An-70 aircraft is latest casualty of Russia-Ukraine fallout

An-70 would have modernized the fleet of military transport aircraft, replacing the obsolete An-12. Source : Wikipedia

An-70 would have modernized the fleet of military transport aircraft, replacing the obsolete An-12. Source : Wikipedia

The Russian-Ukrainian military transport aircraft has completed state testing, but series production is impossible in the current political climate.

The Russian-Ukrainian Antonov An-70 military transport planehas successfully completed state testing.All the aircraft’s systems were tested, as well as its short take-off and landing characteristics.

The navigational accuracy ofthe plane’s onboard equipment, itsstructural strength and service life, and the reliability of the various systems were also tested, as well as the aircraft’s ability to transport specific cargoes.

However, it is unlikely that a successful conclusion to testing will secure series production of theaircraft.

The project has stood on the brink of cancellation several times, after becoming an unavoidable victim of the political climate. Russian-Ukrainian cooperation on the An-70 programme almost collapsed during Viktor Yushchenko’s term as Ukrainian president. Work on the project resumed only after Viktor Yanukovych had taken office. 

Despite being dogged by a series of setbacks, this four-engine wide body military ‘transport’ is a much-anticipated aircraft. The MAKS 2013 air show in Moscow sparked interest in the An-70, after the massive high-winged turboprop brilliantly performed a series of flying displays.

The European Union had previously tried to create a similar aircraft in the shape of the A-400M, but this was not successful and the European aircraft turned out to be worse in terms of its flight performance characteristics than the An-70.

This aircraft is able to operate from short (600-800 m) unmade runways and has a range of 7,000-8,000 km. With a 3-ton cargo, the An-70’s range is 3,000 km.   

The Russian Ministry of Defense, which needs a medium range transport aircraft to fulfil a tactical operations role, had planned to purchase the An-70.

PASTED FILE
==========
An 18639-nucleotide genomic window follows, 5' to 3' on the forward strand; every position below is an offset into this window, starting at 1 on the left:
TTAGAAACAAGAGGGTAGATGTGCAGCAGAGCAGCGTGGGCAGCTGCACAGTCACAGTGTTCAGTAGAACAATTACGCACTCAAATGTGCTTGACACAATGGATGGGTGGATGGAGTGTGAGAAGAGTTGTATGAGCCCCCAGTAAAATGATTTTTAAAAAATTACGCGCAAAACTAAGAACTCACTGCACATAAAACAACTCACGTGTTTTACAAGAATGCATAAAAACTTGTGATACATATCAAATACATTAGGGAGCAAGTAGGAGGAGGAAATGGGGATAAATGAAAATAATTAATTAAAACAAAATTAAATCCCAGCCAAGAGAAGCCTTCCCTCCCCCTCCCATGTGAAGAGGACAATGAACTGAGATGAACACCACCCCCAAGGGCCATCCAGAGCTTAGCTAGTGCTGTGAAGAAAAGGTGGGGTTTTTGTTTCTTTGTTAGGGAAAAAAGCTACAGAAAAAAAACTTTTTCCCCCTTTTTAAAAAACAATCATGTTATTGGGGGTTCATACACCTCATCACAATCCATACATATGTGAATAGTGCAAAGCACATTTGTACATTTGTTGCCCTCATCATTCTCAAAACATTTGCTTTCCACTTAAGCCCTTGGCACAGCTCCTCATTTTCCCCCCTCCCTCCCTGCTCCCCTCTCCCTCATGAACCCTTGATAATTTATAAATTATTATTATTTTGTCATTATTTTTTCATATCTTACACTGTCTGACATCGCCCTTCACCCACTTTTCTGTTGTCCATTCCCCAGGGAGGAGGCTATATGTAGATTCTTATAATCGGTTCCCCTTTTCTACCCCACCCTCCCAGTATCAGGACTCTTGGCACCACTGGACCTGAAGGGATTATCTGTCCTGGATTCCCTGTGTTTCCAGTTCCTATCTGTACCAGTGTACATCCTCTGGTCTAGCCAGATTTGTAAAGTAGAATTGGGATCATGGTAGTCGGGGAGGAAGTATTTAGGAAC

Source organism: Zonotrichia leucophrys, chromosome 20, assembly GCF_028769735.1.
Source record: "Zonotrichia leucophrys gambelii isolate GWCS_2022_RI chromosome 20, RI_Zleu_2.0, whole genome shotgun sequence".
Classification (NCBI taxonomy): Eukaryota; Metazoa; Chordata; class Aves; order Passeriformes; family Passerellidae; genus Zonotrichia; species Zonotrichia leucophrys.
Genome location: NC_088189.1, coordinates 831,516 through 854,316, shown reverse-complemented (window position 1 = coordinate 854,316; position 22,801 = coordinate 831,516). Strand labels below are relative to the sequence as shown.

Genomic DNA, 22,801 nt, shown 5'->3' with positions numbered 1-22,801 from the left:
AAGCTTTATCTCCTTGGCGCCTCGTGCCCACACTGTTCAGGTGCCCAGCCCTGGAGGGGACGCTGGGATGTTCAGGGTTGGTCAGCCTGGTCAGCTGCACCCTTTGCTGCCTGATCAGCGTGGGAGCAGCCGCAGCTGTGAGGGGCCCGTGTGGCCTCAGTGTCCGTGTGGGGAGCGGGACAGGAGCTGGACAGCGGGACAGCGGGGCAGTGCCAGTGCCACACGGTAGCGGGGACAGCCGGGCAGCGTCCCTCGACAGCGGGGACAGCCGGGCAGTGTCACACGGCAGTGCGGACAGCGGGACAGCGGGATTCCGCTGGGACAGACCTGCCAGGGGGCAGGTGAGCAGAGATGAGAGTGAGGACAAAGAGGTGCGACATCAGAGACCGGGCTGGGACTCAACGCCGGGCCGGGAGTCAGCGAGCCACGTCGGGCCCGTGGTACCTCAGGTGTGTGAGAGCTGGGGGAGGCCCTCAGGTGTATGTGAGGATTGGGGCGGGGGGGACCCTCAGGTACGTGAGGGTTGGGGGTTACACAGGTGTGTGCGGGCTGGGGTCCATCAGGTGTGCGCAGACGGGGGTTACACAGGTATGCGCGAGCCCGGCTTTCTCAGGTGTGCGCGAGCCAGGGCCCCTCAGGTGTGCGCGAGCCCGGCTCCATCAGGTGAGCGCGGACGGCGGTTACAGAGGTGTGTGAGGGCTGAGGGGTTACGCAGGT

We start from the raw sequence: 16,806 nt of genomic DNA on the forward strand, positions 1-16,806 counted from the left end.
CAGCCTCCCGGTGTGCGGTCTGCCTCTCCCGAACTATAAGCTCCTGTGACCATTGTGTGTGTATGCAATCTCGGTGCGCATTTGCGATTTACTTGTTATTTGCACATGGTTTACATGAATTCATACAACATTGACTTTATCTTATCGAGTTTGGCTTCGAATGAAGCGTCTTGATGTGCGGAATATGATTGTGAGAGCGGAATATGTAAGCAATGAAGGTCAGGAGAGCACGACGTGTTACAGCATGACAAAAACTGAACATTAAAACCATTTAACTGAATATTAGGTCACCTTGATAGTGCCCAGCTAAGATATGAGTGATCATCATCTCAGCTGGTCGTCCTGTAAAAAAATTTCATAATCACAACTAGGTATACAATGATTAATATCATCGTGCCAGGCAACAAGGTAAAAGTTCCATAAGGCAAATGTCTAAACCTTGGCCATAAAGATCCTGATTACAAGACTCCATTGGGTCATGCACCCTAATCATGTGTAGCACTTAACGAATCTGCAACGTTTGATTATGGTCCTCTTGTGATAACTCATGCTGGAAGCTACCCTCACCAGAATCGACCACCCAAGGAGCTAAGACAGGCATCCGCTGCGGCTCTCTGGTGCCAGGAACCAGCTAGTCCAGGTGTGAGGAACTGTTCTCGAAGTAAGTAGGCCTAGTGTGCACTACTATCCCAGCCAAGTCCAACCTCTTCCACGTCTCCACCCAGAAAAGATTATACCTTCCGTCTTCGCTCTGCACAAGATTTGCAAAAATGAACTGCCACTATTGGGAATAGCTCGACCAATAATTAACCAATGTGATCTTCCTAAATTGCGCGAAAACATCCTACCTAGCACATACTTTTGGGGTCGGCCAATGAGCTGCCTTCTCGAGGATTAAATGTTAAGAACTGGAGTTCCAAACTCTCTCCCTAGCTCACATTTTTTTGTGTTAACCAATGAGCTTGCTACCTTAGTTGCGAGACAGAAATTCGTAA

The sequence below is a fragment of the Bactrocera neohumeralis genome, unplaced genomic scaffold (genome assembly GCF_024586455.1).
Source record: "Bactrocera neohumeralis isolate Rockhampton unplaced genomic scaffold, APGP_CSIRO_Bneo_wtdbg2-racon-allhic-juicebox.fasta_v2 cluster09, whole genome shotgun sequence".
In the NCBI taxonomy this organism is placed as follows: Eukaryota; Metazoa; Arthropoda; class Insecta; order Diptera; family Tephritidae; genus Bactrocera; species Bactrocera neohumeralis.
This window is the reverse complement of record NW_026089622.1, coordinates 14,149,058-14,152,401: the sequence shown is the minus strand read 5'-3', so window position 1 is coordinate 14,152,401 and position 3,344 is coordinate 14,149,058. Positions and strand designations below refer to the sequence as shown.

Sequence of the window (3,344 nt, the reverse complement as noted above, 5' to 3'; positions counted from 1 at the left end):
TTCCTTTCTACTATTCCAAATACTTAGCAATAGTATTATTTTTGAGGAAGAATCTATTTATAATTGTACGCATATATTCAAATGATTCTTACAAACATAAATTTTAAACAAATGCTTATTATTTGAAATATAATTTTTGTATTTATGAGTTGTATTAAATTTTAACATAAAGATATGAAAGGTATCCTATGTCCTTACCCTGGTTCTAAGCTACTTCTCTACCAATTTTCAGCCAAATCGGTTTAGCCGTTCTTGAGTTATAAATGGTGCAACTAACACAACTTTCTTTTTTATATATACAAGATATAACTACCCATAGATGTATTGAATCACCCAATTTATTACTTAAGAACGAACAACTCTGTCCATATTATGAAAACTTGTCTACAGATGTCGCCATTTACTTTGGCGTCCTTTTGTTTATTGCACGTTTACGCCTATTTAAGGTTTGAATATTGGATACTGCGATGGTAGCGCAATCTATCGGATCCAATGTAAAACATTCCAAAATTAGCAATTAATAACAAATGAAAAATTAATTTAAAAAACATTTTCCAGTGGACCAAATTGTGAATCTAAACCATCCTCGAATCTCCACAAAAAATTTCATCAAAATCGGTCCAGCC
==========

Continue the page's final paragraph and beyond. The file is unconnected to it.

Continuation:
The Russian military were interested in the aircraft’s ability to operate from short runways. Along with Russia’s heavy Ilyushin Il-476, the An-70 would have modernized the fleet of military transport aircraft, replacing the obsolete An-12. In 2012 the ministry estimated that the Russian Air Force would require 60 aircraft. 

Two years ago, Russia and Ukraine even reached agreement on where the aircraft would be manufactured. It was decided that it would be produced in Kazan using the capabilities of the KAPO (Kazanskoye Aviatsionnoe Proizvodstvennoe Obyedinenie – the Kazan Aviation Manufacturing Association).

Ukrainian manufacturing plants retained production of the engines (to be made by Motor Sich in Zaporozhye), the wings and the aircraft’s tail section (to be made by GP Antonov – Gosudarstvennoe Predpriyatie – the Antonov State Enterprise).

The Kazan plant was entrusted with manufacturing the fuselage and carrying out final assembly.

Today, in a period of extreme aggravation of Russian-Ukrainian relations, this ambitious project has again fallen victim to the grind of mainstream politics, and its long-term future is uncertain.

Oleg Panteleyev, editor-in-chief of aviation industry journal Aviaport, told RBTH that in the current climate, work to bring the An-70 to fruition is effectively impossible. All projects coordinated at governmental level have collapsed.

This complex situation is developing as a result of the stance adopted by Ukrainian politicians, who are putting pressure on the manufacturers and demanding they end cooperation with Russia.

The Russian Air Force’s requirement for a transport aircraft would be met with the help of the Il-476 and to some degree by the MTS (Mnogotselevoi Transportny Samolyot – the Multi-Role Transport Aircraft) produced jointly by Russia and India.

Oleg Panteleyev thinks that the load capacity of the MTS would naturally be half that of the An-70, however it would be able to operate from unmade airfields.

Theoretically, exporting the An-70 to third party nations would prove its salvation. However, the industry expert is highly skeptical about this. It is possible to sell aircraft documentation and the power plant. China and Brazil could also be interested in a deal, according to Panteleyev.

The export potential of this transport aircraft, however, looks decidedly bleak. It is unlikely that Ukraine will organise series production of this aircraft by itself. Russian enterprises have become engaged in cooperation and it is unrealistic for them to opt out within a reasonable timescale.   

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